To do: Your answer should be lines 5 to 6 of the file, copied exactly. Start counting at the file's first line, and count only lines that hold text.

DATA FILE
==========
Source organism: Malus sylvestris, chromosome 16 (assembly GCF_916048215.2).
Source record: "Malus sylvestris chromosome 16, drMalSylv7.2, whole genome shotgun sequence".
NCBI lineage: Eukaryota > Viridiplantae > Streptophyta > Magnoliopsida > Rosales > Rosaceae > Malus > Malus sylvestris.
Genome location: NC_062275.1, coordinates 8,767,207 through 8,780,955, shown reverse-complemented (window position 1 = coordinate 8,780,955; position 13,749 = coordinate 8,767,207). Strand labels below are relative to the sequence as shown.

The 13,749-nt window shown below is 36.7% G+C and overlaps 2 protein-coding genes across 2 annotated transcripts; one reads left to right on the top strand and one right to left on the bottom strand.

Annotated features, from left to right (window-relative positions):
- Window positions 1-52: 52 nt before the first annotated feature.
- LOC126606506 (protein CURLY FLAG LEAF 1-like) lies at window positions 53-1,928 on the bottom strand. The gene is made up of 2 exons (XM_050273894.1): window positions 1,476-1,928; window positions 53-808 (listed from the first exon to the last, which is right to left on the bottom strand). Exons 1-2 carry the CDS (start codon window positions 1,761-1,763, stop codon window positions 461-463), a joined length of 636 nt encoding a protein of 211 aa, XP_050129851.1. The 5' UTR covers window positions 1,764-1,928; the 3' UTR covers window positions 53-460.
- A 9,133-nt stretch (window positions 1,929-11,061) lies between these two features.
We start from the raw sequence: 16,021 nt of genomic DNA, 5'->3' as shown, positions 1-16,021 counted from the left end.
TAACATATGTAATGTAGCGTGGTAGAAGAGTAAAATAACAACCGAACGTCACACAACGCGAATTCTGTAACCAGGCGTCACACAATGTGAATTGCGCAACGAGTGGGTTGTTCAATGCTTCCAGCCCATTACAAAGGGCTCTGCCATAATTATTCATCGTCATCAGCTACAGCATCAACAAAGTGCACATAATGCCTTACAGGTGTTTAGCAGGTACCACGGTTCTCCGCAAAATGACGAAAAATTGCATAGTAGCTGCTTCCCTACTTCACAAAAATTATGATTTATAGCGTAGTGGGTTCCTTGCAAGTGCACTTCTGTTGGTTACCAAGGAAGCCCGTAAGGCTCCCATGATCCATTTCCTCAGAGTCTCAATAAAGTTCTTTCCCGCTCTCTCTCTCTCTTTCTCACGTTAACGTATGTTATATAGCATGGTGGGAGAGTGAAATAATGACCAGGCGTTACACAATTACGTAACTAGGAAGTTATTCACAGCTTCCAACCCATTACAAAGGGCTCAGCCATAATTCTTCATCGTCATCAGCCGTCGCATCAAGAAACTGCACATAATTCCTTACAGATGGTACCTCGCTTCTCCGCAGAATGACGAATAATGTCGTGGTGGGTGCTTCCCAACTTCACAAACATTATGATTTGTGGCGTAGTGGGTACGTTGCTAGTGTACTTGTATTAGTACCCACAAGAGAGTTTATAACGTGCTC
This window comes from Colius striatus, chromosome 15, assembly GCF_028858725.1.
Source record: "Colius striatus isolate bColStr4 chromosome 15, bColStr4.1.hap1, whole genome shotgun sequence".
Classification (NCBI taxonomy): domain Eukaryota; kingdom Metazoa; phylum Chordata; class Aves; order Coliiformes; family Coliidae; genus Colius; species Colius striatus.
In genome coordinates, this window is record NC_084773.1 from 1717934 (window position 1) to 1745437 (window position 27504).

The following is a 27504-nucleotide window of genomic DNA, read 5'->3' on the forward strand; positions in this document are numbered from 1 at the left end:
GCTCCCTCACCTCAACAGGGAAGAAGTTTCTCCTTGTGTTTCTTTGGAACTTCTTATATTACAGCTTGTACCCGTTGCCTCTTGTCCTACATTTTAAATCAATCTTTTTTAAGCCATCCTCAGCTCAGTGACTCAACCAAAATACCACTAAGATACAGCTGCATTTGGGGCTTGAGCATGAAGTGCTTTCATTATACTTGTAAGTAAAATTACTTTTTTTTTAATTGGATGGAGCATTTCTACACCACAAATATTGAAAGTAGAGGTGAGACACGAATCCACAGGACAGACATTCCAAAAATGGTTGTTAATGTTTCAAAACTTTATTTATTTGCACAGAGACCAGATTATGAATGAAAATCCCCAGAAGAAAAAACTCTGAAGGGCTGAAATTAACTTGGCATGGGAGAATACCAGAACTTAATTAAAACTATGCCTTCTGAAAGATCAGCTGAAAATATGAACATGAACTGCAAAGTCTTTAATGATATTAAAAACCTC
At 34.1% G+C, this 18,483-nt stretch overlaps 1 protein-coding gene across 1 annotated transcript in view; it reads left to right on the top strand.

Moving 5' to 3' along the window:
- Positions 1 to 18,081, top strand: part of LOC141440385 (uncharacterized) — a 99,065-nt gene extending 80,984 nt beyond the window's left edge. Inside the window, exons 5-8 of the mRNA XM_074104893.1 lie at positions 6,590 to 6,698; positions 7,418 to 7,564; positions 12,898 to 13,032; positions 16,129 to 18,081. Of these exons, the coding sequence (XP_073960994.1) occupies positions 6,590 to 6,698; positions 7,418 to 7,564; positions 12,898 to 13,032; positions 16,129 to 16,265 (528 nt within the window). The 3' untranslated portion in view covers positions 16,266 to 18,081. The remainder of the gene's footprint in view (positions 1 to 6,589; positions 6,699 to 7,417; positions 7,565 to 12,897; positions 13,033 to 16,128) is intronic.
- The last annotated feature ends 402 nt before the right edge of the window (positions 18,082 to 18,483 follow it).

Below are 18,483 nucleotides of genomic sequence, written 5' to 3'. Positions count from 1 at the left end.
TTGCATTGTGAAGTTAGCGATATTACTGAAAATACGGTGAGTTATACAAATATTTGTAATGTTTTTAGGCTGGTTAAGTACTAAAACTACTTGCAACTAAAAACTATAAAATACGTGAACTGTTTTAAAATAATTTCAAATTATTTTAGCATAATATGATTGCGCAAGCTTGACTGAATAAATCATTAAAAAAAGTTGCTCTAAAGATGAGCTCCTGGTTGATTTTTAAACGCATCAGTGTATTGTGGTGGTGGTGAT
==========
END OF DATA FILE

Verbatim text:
The 13,749-nt window shown below is 36.7% G+C and overlaps 2 protein-coding genes across 2 annotated transcripts; one reads left to right on the top strand and one right to left on the bottom strand.

Annotated features, from left to right (window-relative positions):